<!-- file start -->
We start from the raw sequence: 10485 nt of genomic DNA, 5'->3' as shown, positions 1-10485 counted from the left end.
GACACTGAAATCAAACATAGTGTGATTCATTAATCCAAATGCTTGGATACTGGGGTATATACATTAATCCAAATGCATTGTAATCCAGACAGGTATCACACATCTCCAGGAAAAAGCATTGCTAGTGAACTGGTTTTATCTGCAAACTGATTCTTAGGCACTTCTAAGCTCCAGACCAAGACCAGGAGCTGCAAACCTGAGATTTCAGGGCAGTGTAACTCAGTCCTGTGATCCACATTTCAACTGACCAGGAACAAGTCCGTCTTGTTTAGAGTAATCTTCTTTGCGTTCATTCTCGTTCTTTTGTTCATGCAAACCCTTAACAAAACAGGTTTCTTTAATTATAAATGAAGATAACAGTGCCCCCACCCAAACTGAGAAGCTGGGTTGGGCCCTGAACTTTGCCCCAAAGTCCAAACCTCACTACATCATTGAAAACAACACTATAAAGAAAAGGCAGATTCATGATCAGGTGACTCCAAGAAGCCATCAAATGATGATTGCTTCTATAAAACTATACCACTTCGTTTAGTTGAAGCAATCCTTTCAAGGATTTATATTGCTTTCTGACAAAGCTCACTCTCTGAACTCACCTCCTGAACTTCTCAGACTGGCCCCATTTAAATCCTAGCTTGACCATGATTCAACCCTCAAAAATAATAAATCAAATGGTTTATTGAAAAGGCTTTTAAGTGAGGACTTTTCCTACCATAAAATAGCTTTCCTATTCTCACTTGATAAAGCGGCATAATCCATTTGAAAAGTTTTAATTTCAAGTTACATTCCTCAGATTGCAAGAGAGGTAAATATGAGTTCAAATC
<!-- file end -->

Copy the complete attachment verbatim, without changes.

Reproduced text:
We start from the raw sequence: 10485 nt of genomic DNA, 5'->3' as shown, positions 1-10485 counted from the left end.
GACACTGAAATCAAACATAGTGTGATTCATTAATCCAAATGCTTGGATACTGGGGTATATACATTAATCCAAATGCATTGTAATCCAGACAGGTATCACACATCTCCAGGAAAAAGCATTGCTAGTGAACTGGTTTTATCTGCAAACTGATTCTTAGGCACTTCTAAGCTCCAGACCAAGACCAGGAGCTGCAAACCTGAGATTTCAGGGCAGTGTAACTCAGTCCTGTGATCCACATTTCAACTGACCAGGAACAAGTCCGTCTTGTTTAGAGTAATCTTCTTTGCGTTCATTCTCGTTCTTTTGTTCATGCAAACCCTTAACAAAACAGGTTTCTTTAATTATAAATGAAGATAACAGTGCCCCCACCCAAACTGAGAAGCTGGGTTGGGCCCTGAACTTTGCCCCAAAGTCCAAACCTCACTACATCATTGAAAACAACACTATAAAGAAAAGGCAGATTCATGATCAGGTGACTCCAAGAAGCCATCAAATGATGATTGCTTCTATAAAACTATACCACTTCGTTTAGTTGAAGCAATCCTTTCAAGGATTTATATTGCTTTCTGACAAAGCTCACTCTCTGAACTCACCTCCTGAACTTCTCAGACTGGCCCCATTTAAATCCTAGCTTGACCATGATTCAACCCTCAAAAATAATAAATCAAATGGTTTATTGAAAAGGCTTTTAAGTGAGGACTTTTCCTACCATAAAATAGCTTTCCTATTCTCACTTGATAAAGCGGCATAATCCATTTGAAAAGTTTTAATTTCAAGTTACATTCCTCAGATTGCAAGAGAGGTAAATATGAGTTCAAATC